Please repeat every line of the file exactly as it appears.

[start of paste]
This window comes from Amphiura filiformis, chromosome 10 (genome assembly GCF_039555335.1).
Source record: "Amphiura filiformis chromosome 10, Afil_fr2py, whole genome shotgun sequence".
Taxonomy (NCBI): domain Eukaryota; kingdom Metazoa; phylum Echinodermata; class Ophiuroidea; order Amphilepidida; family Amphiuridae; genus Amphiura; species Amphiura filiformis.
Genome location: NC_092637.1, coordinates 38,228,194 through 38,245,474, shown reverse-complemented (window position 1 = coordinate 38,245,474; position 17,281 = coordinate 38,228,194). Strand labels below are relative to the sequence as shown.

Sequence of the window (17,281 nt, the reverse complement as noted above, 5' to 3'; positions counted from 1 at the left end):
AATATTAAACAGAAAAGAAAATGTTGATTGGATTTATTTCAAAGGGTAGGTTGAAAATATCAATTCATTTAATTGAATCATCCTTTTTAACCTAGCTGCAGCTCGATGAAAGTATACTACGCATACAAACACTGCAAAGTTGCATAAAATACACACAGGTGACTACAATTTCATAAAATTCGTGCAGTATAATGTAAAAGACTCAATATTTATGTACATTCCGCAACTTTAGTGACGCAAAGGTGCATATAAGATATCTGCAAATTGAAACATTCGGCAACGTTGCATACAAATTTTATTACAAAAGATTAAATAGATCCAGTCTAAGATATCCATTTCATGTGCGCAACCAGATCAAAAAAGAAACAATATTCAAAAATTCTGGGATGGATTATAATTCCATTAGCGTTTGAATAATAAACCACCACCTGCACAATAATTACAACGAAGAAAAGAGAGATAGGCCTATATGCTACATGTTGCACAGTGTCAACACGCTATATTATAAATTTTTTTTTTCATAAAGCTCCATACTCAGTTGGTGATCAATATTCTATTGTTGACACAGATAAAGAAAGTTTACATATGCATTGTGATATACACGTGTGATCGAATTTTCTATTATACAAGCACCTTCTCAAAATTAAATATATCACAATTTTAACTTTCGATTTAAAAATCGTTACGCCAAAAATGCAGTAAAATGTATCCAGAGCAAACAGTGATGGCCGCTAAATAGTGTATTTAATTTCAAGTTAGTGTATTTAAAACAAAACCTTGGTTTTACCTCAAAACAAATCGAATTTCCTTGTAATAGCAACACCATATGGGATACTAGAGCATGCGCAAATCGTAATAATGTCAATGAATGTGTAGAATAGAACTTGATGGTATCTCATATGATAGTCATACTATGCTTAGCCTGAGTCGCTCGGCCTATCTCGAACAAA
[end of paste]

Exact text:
This window comes from Amphiura filiformis, chromosome 10 (genome assembly GCF_039555335.1).
Source record: "Amphiura filiformis chromosome 10, Afil_fr2py, whole genome shotgun sequence".
Taxonomy (NCBI): domain Eukaryota; kingdom Metazoa; phylum Echinodermata; class Ophiuroidea; order Amphilepidida; family Amphiuridae; genus Amphiura; species Amphiura filiformis.
Genome location: NC_092637.1, coordinates 38,228,194 through 38,245,474, shown reverse-complemented (window position 1 = coordinate 38,245,474; position 17,281 = coordinate 38,228,194). Strand labels below are relative to the sequence as shown.

Sequence of the window (17,281 nt, the reverse complement as noted above, 5' to 3'; positions counted from 1 at the left end):
AATATTAAACAGAAAAGAAAATGTTGATTGGATTTATTTCAAAGGGTAGGTTGAAAATATCAATTCATTTAATTGAATCATCCTTTTTAACCTAGCTGCAGCTCGATGAAAGTATACTACGCATACAAACACTGCAAAGTTGCATAAAATACACACAGGTGACTACAATTTCATAAAATTCGTGCAGTATAATGTAAAAGACTCAATATTTATGTACATTCCGCAACTTTAGTGACGCAAAGGTGCATATAAGATATCTGCAAATTGAAACATTCGGCAACGTTGCATACAAATTTTATTACAAAAGATTAAATAGATCCAGTCTAAGATATCCATTTCATGTGCGCAACCAGATCAAAAAAGAAACAATATTCAAAAATTCTGGGATGGATTATAATTCCATTAGCGTTTGAATAATAAACCACCACCTGCACAATAATTACAACGAAGAAAAGAGAGATAGGCCTATATGCTACATGTTGCACAGTGTCAACACGCTATATTATAAATTTTTTTTTTCATAAAGCTCCATACTCAGTTGGTGATCAATATTCTATTGTTGACACAGATAAAGAAAGTTTACATATGCATTGTGATATACACGTGTGATCGAATTTTCTATTATACAAGCACCTTCTCAAAATTAAATATATCACAATTTTAACTTTCGATTTAAAAATCGTTACGCCAAAAATGCAGTAAAATGTATCCAGAGCAAACAGTGATGGCCGCTAAATAGTGTATTTAATTTCAAGTTAGTGTATTTAAAACAAAACCTTGGTTTTACCTCAAAACAAATCGAATTTCCTTGTAATAGCAACACCATATGGGATACTAGAGCATGCGCAAATCGTAATAATGTCAATGAATGTGTAGAATAGAACTTGATGGTATCTCATATGATAGTCATACTATGCTTAGCCTGAGTCGCTCGGCCTATCTCGAACAAA